Last in Line: Why Don’t Women Take Better Care of Themselves?Apr 30, 2022 11:00AM ● By Susan Ahlstrom
In March 2020, Julia was finally beginning her new management position at a solar energy startup, when the office went remote two weeks into her new gig. After taking several years away from corporate life to be more available for her three young children, she was ready to return to her full-time marketing career and let go of the part-time freelance work she had been doing. Going part-time was a decision that she and her husband had made together, so she could better manage work, on top of her many other roles: mother, cook, housekeeper, chauffeur and soccer coach, to name a few.
She set up her workspace in the guest room, and with her husband working remotely from the den, the two of them could keep their eye on their three students—each logging in and out of Google Meet from the living room, kitchen or bedrooms. It was a scramble to get everyone situated and organized, but thankfully the superintendent had announced that it would only be two weeks being remote, and then the kids would be back in school. Well, that’s what we thought, wasn’t it?
Julia was actually very good at effectively utilizing the limited space in their house. Like most women, she was also good at multitasking to get the most out of each day. Her priority was to help the children feel some sense of stability during this disruptive and scary time. Julia and her husband agreed that it was important to let the kids be kids and minimize their exposure to the constant news updates and climbing death toll rates. When the pandemic hit, it was all hands on deck—along with her head, her heart and her mother cub sensibilities. And then she got the call that her father had COVID.
When school went remote, women all over the world went to work to stabilize whatever sense of structure they could for their families. Extra precautions were taken when shopping, extra coordination was necessary with computer setups and internet resources, extra meals had to be made because everyone was home all day every day, and of course, there were lots of extra communications from the district, the town, the state and the extended family. As the one who generally managed central communications and social plans for the entire family, she naturally amped up that part of her game as well.
It’s no secret that women bore the brunt of the responsibilities for home and family during the pandemic. It would be unfair to say that men across America didn’t do their share, but if we’re honest about how our culture continues to operate with women doing most of the caregiving (whether children or eldercare), we’d be hard pressed to make a case otherwise, considering that this was a period of time when concern for health and safety were at the heart of the home.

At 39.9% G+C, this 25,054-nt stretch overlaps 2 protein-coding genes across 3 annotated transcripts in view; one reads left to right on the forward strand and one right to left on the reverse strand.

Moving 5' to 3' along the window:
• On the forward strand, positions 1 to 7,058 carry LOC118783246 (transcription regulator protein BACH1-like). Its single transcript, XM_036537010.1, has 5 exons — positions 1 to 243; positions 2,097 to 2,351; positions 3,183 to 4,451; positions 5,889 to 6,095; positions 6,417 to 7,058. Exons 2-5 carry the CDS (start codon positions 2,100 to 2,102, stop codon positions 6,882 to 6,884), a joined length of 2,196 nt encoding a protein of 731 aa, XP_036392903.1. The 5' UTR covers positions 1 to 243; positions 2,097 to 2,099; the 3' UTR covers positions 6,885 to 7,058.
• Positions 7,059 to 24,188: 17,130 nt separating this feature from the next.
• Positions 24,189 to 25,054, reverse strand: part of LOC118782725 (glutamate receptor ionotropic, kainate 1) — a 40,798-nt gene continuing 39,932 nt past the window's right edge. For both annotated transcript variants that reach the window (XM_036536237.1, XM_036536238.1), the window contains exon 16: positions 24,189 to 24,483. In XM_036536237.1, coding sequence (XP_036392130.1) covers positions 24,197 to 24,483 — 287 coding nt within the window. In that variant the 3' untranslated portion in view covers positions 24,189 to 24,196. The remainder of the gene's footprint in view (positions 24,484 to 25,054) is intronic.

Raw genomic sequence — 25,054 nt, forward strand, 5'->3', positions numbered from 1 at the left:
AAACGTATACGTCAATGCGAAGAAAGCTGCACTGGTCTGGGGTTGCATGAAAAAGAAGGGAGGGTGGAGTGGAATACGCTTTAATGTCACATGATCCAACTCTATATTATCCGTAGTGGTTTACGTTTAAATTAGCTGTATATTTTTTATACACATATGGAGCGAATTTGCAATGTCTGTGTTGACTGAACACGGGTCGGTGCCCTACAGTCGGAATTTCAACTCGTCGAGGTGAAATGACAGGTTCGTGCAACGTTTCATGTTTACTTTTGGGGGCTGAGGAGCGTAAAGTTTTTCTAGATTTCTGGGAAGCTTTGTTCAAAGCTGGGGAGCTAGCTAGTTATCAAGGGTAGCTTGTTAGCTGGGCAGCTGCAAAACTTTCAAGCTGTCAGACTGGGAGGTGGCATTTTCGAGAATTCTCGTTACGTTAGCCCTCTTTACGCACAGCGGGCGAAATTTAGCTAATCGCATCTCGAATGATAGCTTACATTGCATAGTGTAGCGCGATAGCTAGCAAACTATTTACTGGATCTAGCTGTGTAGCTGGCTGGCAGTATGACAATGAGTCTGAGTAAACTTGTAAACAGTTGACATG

A 2021 report from the nonprofit Brookings Institution, titled “Women, work, and families: Recovering from the pandemic-induced recession”, highlighted the increased time women spent on child care and education throughout the pandemic. Mothers were more likely than fathers to take leave from their jobs to step up at home. According to the U.S. Centers for Disease Control and Prevention (CDC), two out of every three caregivers in the U.S. are women, providing support not only to children, but also to adults with chronic illnesses or disabilities. As the sociologist Jessica Calarco said, “Other countries have social safety nets. The U.S. has women.”
And we wonder why women find it hard to justify taking time to take care of themselves? It’s as simple as the fact that at the end of the day, there is no time for self-care. Often when there is time, the overwhelming desire is to find quick and easy downtime, like tuning out to binge Netflix, or as many have found, having a glass of wine (or two) at the end of the day. Both are examples of subtle daily habits that can quickly take a toll on overall health and well-being.
Finding the stamina to do what is “good for us” at the end of a long work day, and even longer remote work and school day, is challenging. Oftentimes, the last thing we want to do is go to the gym or suit up for a two-mile run. Although many more Zoom yoga and workout classes are now available, it’s not quite the same as the benefit of taking a break from home and family to connect with others or regroup.
Self-care takes time. In fact, it takes a concerted effort to make time. It takes planning and a real commitment to allow oneself to “put your mask on first” as they instruct on airplanes. Women don’t always feel that they deserve to take time to rest and refuel, especially when their loved ones still need them.
Making space for regular, dedicated quiet-time practices is essential for maintaining good health during stressful times. Activities like savoring a cup of tea, taking a warm bath, listening to a favorite playlist or connecting with a good friend for an hour can make all the difference. Family members can help by encouraging the women in their lives to take time for themselves. Self-care is family care; it’s a loving and healthy thing to do.
Susan Ahlstrom, MS Counseling, is a Wellness Coach, Certified Accredited EFT Practitioner and Reiki Master. Connect at 203-313-4613 or LighterAndBrighterWellness.com.